53. Turnbull C, Rapley EA, Seal S, Pernet D, Renwick A, Hughes D, Ricketts M, Linger R, Nsengimana J, Deloukas P, et al: Variants near DMRT1, TERT and ATF7IP are associated with testicular germ cell cancer. Nat Genet. 2010, 42 (7): 604-607.

    Article  PubMed Central  CAS  PubMed  Google Scholar 

  54. Xu Y, He K, Goldkorn A: Telomerase targeted therapy in cancer and cancer stem cells. Clin Adv Hematol Oncol. 2011, 9 (6): 442-455.

    PubMed  Google Scholar 

  55. Ramos C, Montano M, Garcia-Alvarez J, Ruiz V, Uhal BD, Selman M, Pardo A: Fibroblasts from idiopathic pulmonary fibrosis and normal lungs differ in growth rate, apoptosis, and tissue inhibitor of metalloproteinases expression. Am J Respir Cell Mol Biol. 2001, 24 (5): 591-598.

    Article  CAS  PubMed  Google Scholar 

  56. Schrader M, Burger AM, Muller M, Krause H, Straub B, Smith GL, Newlands ES, Miller K: Quantification of human telomerase reverse transcriptase mRNA in testicular germ cell tumors by quantitative fluorescence real-time RT-PCR. Oncol Rep. 2002, 9 (5): 1097-1105.

    CAS  PubMed  Google Scholar 

  57. Houlston RS, Cheadle J, Dobbins SE, Tenesa A, Jones AM, Howarth K, Spain SL, Broderick P, Domingo E, Farrington S, et al: Meta-analysis of three genome-wide association studies identifies susceptibility loci for colorectal cancer at 1q41, 3q26.2, 12q13.13 and 20q13.33. Nat Genet. 2010, 42 (11): 973-U989.

    Article  CAS  PubMed  Google Scholar 

  58. Jones AM, Beggs AD, Carvajal-Carmona L, Farrington S, Tenesa A, Walker M, Howarth K, Ballereau S, Hodgson SV, Zauber A, et al: TERC polymorphisms are associated both with susceptibility to colorectal cancer and with longer telomeres. Gut. 2011, 61 (2): 248-254.

    Article  PubMed Central  PubMed  Google Scholar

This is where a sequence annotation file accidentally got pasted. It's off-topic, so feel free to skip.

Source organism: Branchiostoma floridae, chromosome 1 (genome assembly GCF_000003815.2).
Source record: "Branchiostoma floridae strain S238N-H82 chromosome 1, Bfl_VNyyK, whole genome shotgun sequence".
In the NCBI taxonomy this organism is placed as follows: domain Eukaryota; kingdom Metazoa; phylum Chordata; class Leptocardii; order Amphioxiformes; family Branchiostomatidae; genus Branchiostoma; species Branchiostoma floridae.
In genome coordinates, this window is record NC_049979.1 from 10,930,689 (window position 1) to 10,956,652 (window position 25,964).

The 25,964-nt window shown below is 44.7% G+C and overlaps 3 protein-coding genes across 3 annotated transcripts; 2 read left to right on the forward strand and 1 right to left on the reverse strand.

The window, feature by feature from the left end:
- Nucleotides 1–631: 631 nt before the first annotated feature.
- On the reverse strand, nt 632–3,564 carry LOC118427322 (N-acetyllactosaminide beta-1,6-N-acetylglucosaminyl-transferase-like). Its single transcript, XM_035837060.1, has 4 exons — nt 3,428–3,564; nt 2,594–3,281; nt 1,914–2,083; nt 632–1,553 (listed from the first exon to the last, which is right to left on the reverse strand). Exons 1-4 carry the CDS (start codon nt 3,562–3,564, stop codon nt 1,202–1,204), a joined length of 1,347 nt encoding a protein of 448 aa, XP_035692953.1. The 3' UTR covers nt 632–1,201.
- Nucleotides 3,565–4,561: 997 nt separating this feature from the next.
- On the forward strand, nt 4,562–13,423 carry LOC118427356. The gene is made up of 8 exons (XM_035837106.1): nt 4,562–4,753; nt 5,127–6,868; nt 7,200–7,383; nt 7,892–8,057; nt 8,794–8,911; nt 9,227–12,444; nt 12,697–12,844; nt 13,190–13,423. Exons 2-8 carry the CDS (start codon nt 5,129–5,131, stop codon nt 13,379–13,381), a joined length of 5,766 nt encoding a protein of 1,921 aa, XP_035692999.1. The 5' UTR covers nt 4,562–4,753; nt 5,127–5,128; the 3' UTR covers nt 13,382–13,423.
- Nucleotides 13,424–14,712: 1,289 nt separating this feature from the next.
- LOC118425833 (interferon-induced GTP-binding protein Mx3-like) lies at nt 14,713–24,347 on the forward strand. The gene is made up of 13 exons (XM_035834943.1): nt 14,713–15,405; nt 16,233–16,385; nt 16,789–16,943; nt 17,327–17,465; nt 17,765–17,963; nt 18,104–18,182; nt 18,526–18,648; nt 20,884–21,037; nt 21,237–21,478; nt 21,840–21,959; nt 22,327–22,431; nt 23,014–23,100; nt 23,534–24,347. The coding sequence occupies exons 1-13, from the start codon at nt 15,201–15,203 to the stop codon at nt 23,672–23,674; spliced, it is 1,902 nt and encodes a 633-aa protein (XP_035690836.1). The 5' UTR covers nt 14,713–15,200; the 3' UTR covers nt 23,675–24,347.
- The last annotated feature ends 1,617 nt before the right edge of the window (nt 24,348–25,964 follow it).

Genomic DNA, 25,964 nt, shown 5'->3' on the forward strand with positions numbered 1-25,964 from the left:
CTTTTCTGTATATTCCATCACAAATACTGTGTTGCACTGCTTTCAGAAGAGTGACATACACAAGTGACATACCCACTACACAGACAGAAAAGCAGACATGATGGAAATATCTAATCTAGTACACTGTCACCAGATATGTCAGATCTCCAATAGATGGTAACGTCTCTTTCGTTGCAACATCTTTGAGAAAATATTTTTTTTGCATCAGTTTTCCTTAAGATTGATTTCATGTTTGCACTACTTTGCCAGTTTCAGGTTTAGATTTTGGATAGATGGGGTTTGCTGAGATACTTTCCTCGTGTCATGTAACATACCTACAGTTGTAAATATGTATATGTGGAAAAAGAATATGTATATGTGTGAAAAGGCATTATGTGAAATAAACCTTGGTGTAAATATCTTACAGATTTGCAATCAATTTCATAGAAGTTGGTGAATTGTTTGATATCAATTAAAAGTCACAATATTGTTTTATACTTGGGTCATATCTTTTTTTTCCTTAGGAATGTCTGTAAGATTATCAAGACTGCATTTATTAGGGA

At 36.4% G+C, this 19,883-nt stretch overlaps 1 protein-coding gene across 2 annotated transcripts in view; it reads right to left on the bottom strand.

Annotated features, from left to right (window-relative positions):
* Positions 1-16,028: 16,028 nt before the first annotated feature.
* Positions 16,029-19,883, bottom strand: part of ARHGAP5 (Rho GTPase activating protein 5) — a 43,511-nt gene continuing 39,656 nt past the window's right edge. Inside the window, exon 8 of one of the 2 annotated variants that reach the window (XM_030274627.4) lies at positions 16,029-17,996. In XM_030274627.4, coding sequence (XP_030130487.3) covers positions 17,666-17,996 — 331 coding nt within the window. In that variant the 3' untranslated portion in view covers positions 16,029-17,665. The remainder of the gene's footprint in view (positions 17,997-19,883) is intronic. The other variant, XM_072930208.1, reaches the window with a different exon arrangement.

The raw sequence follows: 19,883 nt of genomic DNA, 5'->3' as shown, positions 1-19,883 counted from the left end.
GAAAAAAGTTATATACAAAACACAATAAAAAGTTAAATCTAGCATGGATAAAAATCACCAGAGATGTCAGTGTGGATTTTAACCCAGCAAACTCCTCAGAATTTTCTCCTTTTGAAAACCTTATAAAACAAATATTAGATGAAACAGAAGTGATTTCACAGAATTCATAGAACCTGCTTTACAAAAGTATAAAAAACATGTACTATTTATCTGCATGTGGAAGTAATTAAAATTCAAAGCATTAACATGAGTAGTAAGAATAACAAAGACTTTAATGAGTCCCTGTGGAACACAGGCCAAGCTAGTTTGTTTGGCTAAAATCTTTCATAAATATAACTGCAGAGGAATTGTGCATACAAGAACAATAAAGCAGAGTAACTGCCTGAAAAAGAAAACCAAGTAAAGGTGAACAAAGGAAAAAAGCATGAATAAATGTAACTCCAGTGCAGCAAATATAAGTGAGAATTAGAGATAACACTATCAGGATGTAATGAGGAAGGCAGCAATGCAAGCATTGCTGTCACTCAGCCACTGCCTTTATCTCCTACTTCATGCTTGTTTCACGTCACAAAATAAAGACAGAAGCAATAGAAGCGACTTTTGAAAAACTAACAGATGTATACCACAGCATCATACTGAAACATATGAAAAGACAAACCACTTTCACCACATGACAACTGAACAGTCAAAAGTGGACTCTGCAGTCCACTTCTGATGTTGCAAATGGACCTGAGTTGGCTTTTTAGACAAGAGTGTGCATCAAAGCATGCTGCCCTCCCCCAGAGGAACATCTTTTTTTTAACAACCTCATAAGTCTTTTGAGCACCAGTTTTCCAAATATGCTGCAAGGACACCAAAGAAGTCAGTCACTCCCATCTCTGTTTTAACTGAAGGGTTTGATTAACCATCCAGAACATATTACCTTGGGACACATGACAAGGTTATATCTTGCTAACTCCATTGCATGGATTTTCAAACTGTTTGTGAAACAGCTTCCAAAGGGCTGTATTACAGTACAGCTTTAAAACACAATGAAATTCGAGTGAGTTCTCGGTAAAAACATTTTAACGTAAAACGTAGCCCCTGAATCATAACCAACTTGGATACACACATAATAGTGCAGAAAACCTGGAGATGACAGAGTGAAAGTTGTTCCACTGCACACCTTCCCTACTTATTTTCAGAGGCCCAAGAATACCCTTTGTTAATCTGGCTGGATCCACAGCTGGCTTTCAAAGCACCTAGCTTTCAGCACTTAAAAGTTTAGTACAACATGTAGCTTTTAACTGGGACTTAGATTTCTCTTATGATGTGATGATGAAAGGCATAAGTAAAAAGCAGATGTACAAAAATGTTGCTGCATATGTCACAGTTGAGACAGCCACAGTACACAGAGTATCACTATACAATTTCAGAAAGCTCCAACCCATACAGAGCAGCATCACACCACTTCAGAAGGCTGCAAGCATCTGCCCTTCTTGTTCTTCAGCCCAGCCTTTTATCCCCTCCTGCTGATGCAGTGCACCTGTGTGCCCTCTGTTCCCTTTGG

59. Cottliar A, Palumbo M, La Motta G, de Barrio S, Crivelli A, Viola M, Gomez JC, Slavutsky I: Telomere length study in celiac disease. Am J Gastroenterol. 2003, 98 (12): 2727-2731.

    Article  CAS  PubMed  Google Scholar 

  60. Bishop DT, Demenais F, Iles MM, Harland M, Taylor JC, Corda E, Randerson-Moor J, Aitken JF, Avril MF, Azizi E, et al: Genome-wide association study identifies three loci associated with melanoma risk. Nat Genet. 2009, 41 (8): 920-925.

    Article  PubMed Central  CAS  PubMed  Google Scholar 

  61. Jin Y, Birlea SA, Fain PR, Gowan K, Riccardi SL, Holland PJ, Mailloux CM, Sufit AJ, Hutton SM, Amadi-Myers A, et al: Variant of TYR and autoimmunity susceptibility loci in generalized vitiligo. N Engl J Med. 2010, 362 (18): 1686-1697.

    Article  PubMed Central  CAS  PubMed  Google Scholar 

  62. Spritz RA: The genetics of generalized vitiligo: autoimmune pathways and an inverse relationship with malignant melanoma. Genome Med. 2010, 2 (10): 78-

    Article  PubMed Central  PubMed  Google Scholar 

  63. Strange A, Capon F, Spencer CCA, Knight J, Weale ME, Allen MH, Barton A, Band G, Bellenguez C, Bergboer JGM, et al: A genome-wide association study identifies new psoriasis susceptibility loci and an interaction between HLA-C and ERAP1. Nat Genet. 2010, 42 (11): U985-U106.